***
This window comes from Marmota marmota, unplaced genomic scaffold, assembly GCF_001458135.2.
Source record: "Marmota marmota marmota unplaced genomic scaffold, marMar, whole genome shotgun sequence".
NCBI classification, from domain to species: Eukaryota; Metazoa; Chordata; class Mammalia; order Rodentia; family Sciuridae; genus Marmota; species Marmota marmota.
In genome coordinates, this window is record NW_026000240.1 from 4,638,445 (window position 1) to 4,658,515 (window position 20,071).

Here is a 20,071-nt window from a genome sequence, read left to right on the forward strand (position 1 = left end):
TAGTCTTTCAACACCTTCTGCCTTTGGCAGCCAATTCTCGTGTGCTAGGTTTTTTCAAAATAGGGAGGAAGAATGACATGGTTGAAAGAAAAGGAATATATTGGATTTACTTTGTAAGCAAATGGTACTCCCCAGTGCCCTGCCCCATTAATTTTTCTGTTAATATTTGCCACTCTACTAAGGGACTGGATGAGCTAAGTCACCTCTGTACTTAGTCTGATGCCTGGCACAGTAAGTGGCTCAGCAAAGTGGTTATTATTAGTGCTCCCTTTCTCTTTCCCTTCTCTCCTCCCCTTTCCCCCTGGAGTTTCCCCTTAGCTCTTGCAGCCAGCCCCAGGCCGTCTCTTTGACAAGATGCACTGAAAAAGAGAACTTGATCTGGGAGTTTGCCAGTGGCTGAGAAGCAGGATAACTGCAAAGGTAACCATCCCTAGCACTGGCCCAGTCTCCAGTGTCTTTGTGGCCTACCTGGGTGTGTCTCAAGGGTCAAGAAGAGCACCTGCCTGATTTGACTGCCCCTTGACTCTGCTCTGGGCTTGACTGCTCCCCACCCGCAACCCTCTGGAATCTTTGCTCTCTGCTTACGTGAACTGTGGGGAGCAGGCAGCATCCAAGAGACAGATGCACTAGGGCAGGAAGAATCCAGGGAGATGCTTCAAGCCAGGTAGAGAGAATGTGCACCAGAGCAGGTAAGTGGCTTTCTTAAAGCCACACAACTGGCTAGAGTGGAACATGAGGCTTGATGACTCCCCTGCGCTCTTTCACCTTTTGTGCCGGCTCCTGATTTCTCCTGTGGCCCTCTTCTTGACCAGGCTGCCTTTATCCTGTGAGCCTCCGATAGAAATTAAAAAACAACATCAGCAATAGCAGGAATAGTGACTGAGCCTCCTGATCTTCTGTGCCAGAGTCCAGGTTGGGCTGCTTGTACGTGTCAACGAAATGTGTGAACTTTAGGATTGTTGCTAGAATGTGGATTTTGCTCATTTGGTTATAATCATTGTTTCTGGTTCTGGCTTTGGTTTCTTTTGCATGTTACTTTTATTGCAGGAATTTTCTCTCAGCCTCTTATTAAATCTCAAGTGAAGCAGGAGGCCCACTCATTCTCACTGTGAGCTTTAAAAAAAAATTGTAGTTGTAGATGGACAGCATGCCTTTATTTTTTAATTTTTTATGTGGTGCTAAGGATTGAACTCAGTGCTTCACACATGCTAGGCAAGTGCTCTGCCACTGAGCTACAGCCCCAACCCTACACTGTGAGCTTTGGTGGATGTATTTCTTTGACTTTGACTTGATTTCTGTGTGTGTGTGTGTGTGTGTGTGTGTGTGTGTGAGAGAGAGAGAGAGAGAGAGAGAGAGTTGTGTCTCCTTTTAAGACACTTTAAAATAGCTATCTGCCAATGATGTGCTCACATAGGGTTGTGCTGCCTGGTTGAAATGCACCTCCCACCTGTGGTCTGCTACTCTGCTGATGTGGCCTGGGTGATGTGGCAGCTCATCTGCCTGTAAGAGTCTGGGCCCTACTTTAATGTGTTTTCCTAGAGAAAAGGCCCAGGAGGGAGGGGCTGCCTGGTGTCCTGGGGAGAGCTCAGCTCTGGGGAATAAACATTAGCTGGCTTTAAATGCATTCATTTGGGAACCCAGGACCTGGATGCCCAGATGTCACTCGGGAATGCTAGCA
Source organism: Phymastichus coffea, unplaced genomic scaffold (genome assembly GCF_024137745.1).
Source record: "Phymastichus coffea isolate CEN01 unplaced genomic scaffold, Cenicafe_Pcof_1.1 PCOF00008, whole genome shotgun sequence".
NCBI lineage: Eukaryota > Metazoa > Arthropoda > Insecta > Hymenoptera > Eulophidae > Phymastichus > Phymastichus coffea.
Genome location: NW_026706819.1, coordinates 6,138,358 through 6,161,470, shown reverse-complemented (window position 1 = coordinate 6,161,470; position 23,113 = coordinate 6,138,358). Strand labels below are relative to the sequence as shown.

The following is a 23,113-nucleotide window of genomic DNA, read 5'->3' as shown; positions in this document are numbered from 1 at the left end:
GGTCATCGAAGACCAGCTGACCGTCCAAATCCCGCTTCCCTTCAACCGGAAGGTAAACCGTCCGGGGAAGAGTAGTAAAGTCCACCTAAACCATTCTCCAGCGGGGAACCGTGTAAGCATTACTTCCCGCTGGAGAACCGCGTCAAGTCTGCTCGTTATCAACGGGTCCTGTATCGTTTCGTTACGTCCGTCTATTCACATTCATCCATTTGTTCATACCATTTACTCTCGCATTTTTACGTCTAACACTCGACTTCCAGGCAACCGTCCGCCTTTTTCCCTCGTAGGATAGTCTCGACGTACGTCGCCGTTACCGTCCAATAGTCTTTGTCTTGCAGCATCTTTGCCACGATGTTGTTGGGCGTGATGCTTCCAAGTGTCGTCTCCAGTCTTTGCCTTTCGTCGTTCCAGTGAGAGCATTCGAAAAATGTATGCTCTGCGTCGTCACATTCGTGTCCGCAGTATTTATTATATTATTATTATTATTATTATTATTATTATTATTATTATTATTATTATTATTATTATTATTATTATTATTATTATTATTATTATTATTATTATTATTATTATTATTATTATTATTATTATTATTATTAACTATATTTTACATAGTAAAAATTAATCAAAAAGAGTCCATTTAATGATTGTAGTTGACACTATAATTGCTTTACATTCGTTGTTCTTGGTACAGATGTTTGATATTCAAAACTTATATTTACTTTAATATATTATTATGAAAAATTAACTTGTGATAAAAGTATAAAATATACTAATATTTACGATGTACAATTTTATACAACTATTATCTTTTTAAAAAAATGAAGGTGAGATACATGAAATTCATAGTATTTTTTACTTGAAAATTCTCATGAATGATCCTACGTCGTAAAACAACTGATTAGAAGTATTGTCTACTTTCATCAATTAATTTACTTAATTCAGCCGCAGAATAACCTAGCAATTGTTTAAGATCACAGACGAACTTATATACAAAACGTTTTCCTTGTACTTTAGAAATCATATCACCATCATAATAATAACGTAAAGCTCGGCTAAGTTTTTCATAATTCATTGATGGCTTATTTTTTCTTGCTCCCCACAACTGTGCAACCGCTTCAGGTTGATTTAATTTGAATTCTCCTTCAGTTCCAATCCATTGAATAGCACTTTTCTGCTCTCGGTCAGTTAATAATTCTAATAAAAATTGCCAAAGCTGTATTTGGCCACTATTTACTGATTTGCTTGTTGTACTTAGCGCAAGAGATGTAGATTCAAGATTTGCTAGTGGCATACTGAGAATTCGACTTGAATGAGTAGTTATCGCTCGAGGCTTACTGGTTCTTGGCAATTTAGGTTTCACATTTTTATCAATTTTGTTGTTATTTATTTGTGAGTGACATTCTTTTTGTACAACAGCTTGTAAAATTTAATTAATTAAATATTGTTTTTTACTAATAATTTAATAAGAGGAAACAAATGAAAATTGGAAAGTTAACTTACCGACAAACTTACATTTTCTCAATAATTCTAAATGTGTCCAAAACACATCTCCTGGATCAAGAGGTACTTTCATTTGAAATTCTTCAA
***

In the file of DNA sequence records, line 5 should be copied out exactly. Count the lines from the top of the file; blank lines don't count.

Here is a 20,071-nt window from a genome sequence, read left to right on the forward strand (position 1 = left end):